“But Lincoln knew that while there might be the chance of fertile land, more space and more food on Piloria, it all came at a cost. A cost he’d witnessed. Could humans and dinosaurs really inhabit the same continent?”
Blurb: “Storm and Lincoln’s city is burning. The people are starving. The only place left to run is Piloria, the continent of monsters. It’s up to Storm and Lincoln to keep their people alive as they colonize this lethal paradise. But will the biggest threat to their survival be the monsters in the jungle…or the ones inside the encampment with them?”
The Extinction Trials has been a dinosaur filled saga that constantly questions what people are willing to do in order to survive. The final book in this series, The Extinction Trials: Exile, sees the inhabitants of Earthasia face the biggest decision of all: stay here and die, or move to a dinosaur infested island for the chance of a new life.
An interesting aspect to see of this book was the result of people getting a cure for an certain illness. In a world where everything is so heavily restricted I never really thought about the effects fixing a seemingly minor problem would have on the society. The city is even more overcrowded than before and, with the belief dinosaurs are no more, the masses seek to relocate. I thought it was interesting to see this two distinctive continents suddenly be reduced to one and watch the gap continue to grow between those who had been to Piloria before and those who hadn’t. I loved seeing the politics once again start to take over in a new setting as people decided they should remain in charge and essentially just colonise another island when raptors were just having a grand time running around eating people.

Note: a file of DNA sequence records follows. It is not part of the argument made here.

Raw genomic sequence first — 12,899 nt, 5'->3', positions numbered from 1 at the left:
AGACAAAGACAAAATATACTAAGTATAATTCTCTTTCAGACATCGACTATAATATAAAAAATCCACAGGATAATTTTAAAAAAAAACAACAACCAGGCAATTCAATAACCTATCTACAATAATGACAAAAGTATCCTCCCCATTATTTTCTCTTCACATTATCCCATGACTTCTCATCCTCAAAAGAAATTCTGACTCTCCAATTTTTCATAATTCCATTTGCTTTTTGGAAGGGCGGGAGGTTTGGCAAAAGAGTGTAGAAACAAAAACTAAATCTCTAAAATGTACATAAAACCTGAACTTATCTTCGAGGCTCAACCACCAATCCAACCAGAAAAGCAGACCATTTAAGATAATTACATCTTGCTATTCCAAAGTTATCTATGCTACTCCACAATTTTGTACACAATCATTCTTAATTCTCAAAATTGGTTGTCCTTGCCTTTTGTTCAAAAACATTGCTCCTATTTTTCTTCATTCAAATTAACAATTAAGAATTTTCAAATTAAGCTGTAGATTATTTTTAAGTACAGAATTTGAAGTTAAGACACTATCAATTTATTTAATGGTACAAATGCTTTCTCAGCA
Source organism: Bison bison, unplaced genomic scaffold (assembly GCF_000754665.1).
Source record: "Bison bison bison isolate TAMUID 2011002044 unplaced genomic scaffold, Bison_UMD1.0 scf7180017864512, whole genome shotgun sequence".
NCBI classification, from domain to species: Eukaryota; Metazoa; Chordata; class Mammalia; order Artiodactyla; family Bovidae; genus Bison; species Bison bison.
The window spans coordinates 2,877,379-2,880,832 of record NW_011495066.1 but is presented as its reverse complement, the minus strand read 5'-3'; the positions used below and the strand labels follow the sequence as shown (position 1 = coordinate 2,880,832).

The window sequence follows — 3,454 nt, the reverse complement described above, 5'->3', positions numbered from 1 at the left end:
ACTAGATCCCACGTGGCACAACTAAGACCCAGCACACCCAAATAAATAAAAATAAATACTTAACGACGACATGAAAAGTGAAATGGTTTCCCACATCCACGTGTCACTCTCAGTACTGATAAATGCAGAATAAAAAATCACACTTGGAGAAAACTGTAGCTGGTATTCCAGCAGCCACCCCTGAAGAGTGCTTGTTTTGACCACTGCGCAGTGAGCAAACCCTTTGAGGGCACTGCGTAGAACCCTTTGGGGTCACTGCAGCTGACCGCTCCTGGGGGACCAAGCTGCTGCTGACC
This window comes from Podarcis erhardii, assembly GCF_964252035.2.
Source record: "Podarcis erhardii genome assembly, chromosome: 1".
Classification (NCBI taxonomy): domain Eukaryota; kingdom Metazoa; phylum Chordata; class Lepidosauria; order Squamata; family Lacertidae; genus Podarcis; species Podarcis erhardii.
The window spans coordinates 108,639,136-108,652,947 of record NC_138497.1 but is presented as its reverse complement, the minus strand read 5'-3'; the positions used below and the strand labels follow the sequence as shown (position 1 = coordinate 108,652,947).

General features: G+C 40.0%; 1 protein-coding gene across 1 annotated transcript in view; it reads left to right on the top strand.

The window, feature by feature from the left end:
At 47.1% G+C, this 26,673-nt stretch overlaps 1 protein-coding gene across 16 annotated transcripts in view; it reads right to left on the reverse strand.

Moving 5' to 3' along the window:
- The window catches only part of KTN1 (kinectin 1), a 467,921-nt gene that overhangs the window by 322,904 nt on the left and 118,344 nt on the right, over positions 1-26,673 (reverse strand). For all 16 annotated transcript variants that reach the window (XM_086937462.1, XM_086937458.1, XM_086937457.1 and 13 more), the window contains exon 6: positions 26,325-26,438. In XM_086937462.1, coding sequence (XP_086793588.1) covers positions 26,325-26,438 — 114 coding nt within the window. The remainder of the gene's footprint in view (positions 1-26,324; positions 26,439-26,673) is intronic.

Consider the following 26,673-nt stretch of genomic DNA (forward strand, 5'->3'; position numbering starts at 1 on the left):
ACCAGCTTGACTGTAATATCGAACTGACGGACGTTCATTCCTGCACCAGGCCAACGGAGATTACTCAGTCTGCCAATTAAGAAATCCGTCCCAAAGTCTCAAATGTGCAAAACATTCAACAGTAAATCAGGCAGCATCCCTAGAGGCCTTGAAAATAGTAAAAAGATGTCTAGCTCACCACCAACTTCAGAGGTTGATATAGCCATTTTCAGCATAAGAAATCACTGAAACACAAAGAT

One small but unexpected thing I’ve loved consistently throughout this series is the perfect balance between the dual perspectives. Just when I was starting to wonder what Lincoln was doing, I’d turn the page to find his chapters. Also, S.M.Wilson has just a way with visual writing that at times I really felt like I was in Piloria myself.
However, this book really did suffer from “second book syndrome” despite being the finale. At 200 pages in, nothing had really happened and I was starting to wonder if anything ever would. It just didn’t have that push or urgency expected from the last book, and despite loving the first two so much, it was actually a disappointing end. Admittedly, I feel a little cheated.
The Extinction Trials: Exile, fell short of all the promise it had, but overall is a series very worth investing the time into.
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